Peter: He did! It looked brilliant (laughs). So Danny was the one to get a guitar, a Les Paul and he started learning it. He said “Pete come home for lunch” To Madame Ash’s house? Yes please! So I went over there hoping that she would be there (laughs) big knockers, gorgeous, loads of cologne, honestly it was an oedipal complex! I was the best French student! But meanwhile Danny was like ”Pete we’re gonna make a band” this was when we were like 12 or 13, “You be like Micky Finnegan, play anything, you just look brilliant!” So that all went on and then 16, left school and Danny’s going in all these rubbish bands but he’s doing it because he wants to play guitar. Then 5 years later he’s in this white boiler suit, he comes to my house and says “Pete I’m in a band, come on and I’ll play you what we’re doing, we’ve made a demo I’ll play you it in the car. So we go out and he plays me the tape of this band he’s in called ‘Jack Plug and The Sockets’ and it has this singer but they have David J and Kevin Haskins in it. And he says “Pete I think you should come and learn a song, what song do you want to do? Tell me? You learn it, we’ll practice it and I’ll get them to give you the guest vocalist slot.” I thought “I’ll do that” So I turned up and Danny looks brilliant, he’s really got something, the rest of the band is rubbish, but there’s this kid 14 years old playing drums and David is really getting off on trying to be the Beatle. But Danny was great and after he said “Peter what do you think?” and I said “Nah, I don’t think I could but you, you’ve really got something.” So three months later he calls me and says “Pete I can’t stand this band, I’m going to do my own stuff. Can you sing and write lyrics?” And I said “Yeah” so I go over and we in one weekend write half, and here’s where I actually come round to your question, I’m sorry (laughs) we did seem to go the long way round!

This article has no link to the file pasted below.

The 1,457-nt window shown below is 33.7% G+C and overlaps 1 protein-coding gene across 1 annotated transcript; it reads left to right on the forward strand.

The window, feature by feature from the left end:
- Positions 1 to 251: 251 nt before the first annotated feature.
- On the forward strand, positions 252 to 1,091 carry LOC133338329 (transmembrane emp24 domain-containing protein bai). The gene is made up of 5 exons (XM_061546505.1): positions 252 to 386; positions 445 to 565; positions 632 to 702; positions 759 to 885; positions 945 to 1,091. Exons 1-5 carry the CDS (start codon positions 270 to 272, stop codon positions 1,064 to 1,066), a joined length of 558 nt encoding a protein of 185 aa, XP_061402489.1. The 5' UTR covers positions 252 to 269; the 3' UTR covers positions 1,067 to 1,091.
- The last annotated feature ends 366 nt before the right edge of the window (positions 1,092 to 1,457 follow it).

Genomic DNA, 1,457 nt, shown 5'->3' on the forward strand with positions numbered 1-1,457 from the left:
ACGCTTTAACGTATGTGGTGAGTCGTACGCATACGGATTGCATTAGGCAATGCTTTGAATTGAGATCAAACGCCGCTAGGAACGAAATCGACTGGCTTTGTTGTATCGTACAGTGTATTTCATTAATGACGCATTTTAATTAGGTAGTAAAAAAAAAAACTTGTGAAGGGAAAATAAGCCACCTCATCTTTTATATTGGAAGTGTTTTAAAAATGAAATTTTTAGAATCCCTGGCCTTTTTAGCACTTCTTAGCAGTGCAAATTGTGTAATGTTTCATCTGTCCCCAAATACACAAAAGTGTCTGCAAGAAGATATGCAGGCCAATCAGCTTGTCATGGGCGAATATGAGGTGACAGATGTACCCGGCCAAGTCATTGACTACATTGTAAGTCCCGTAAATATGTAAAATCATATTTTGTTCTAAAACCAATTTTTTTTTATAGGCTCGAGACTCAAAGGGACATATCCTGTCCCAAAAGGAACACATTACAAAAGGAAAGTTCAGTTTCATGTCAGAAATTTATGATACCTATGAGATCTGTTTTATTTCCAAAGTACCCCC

Peter: We meet in a school class room that Danny’s organised, he is the organiser, he really is, he’s brilliant. So he says look there’s a copycat, there’s a mic, that’s the reverb, you can make it do this, let’s just do something” And we wrote half of ‘In the Flat Field.’
Peter: Isn’t that brilliant.
Mark: And here we are nearly 40 years later. That’s amazing.
Peter: That really sums it up. It doesn’t matter. I’m a one off and we’re dysfunctional. I’m like all the singers that have ever been in my head. But because I believe it, it is like that. It’s brilliant narcissism but it’s not at the same time, do you know what I mean?
Mark: I do and you were inspired by one of the biggest icons that ever walked the face of the earth and who we will never see the like of again.